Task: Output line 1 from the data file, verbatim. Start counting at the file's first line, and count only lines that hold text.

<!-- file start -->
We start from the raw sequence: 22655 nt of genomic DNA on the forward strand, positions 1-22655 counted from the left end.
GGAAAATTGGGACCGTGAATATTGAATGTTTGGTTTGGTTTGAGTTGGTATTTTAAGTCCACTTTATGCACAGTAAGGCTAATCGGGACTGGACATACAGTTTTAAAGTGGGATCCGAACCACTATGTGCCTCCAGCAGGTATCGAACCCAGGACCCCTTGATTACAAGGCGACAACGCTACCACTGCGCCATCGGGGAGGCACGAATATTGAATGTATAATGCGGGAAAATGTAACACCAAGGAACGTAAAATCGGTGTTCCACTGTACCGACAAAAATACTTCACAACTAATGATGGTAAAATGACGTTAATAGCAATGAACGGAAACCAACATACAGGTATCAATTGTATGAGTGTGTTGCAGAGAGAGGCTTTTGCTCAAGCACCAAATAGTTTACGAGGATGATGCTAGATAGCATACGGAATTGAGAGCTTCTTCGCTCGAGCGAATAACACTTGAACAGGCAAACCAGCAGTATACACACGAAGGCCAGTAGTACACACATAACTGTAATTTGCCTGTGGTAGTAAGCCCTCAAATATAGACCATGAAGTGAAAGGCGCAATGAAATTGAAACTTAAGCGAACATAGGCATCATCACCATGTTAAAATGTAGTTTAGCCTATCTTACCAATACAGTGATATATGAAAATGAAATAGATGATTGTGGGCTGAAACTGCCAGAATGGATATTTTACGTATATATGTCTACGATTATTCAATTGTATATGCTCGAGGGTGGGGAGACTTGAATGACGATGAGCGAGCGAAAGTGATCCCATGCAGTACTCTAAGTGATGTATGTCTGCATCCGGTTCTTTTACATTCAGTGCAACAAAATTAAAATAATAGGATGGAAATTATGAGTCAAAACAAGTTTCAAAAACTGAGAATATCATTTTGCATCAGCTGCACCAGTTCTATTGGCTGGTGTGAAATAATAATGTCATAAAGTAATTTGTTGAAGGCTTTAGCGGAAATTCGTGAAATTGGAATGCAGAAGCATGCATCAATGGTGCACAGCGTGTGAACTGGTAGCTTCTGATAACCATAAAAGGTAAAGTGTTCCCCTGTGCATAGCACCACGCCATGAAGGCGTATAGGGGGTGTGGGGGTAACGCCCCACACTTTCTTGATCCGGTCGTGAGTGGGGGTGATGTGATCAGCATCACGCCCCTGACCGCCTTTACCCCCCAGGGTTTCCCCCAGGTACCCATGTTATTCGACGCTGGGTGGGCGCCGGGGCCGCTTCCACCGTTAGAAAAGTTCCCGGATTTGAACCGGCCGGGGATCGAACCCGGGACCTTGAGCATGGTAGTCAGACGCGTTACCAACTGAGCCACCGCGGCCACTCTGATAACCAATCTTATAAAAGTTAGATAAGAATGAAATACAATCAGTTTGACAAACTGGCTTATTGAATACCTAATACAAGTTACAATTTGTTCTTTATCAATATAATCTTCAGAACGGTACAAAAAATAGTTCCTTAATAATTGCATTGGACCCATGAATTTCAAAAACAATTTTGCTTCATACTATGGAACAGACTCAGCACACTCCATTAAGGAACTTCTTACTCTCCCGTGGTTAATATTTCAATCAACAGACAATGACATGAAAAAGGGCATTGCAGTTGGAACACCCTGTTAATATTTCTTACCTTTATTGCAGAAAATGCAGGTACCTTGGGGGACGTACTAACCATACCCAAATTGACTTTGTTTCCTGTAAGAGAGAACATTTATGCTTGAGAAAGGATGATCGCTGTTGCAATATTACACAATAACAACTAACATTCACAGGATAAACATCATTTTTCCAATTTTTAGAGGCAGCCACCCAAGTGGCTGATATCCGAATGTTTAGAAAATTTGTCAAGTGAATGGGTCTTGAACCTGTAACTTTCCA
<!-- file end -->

We start from the raw sequence: 22655 nt of genomic DNA on the forward strand, positions 1-22655 counted from the left end.